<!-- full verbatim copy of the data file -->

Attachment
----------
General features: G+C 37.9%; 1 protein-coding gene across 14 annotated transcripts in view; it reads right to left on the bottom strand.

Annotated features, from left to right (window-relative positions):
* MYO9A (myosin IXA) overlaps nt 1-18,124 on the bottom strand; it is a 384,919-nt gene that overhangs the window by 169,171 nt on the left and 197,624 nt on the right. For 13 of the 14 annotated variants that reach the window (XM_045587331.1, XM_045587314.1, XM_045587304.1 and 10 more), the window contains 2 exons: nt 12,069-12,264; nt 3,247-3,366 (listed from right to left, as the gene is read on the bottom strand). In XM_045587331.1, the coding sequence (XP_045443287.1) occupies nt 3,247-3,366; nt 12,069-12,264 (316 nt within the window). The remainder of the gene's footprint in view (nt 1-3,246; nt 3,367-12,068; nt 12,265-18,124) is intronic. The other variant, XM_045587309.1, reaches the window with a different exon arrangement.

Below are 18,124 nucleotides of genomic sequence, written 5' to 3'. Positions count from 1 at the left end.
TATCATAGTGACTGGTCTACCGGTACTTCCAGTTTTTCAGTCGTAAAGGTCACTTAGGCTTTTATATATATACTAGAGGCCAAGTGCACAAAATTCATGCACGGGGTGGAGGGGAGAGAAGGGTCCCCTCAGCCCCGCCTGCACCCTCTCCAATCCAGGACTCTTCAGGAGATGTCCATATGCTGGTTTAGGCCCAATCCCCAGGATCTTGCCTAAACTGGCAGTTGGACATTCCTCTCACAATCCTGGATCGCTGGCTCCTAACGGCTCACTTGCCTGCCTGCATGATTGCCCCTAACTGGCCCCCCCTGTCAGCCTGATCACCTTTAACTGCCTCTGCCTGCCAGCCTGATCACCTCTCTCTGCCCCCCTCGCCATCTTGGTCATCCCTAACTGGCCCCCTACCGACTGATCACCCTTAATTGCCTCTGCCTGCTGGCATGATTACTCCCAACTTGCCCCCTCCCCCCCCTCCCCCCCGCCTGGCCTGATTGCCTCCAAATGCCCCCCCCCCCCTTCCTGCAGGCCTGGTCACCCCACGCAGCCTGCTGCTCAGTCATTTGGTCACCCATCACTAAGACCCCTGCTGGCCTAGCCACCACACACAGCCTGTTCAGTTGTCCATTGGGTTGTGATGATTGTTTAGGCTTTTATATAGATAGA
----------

General features: G+C 37.9%; 1 protein-coding gene across 14 annotated transcripts in view; it reads right to left on the bottom strand.

Annotated features, from left to right (window-relative positions):
* MYO9A (myosin IXA) overlaps nt 1-18,124 on the bottom strand; it is a 384,919-nt gene that overhangs the window by 169,171 nt on the left and 197,624 nt on the right. For 13 of the 14 annotated variants that reach the window (XM_045587331.1, XM_045587314.1, XM_045587304.1 and 10 more), the window contains 2 exons: nt 12,069-12,264; nt 3,247-3,366 (listed from right to left, as the gene is read on the bottom strand). In XM_045587331.1, the coding sequence (XP_045443287.1) occupies nt 3,247-3,366; nt 12,069-12,264 (316 nt within the window). The remainder of the gene's footprint in view (nt 1-3,246; nt 3,367-12,068; nt 12,265-18,124) is intronic. The other variant, XM_045587309.1, reaches the window with a different exon arrangement.

Below are 18,124 nucleotides of genomic sequence, written 5' to 3'. Positions count from 1 at the left end.
TATCATAGTGACTGGTCTACCGGTACTTCCAGTTTTTCAGTCGTAAAGGTCACTTAGGCTTTTATATATATACTAGAGGCCAAGTGCACAAAATTCATGCACGGGGTGGAGGGGAGAGAAGGGTCCCCTCAGCCCCGCCTGCACCCTCTCCAATCCAGGACTCTTCAGGAGATGTCCATATGCTGGTTTAGGCCCAATCCCCAGGATCTTGCCTAAACTGGCAGTTGGACATTCCTCTCACAATCCTGGATCGCTGGCTCCTAACGGCTCACTTGCCTGCCTGCATGATTGCCCCTAACTGGCCCCCCCTGTCAGCCTGATCACCTTTAACTGCCTCTGCCTGCCAGCCTGATCACCTCTCTCTGCCCCCCTCGCCATCTTGGTCATCCCTAACTGGCCCCCTACCGACTGATCACCCTTAATTGCCTCTGCCTGCTGGCATGATTACTCCCAACTTGCCCCCTCCCCCCCCTCCCCCCCGCCTGGCCTGATTGCCTCCAAATGCCCCCCCCCCCCTTCCTGCAGGCCTGGTCACCCCACGCAGCCTGCTGCTCAGTCATTTGGTCACCCATCACTAAGACCCCTGCTGGCCTAGCCACCACACACAGCCTGTTCAGTTGTCCATTGGGTTGTGATGATTGTTTAGGCTTTTATATAGATAGA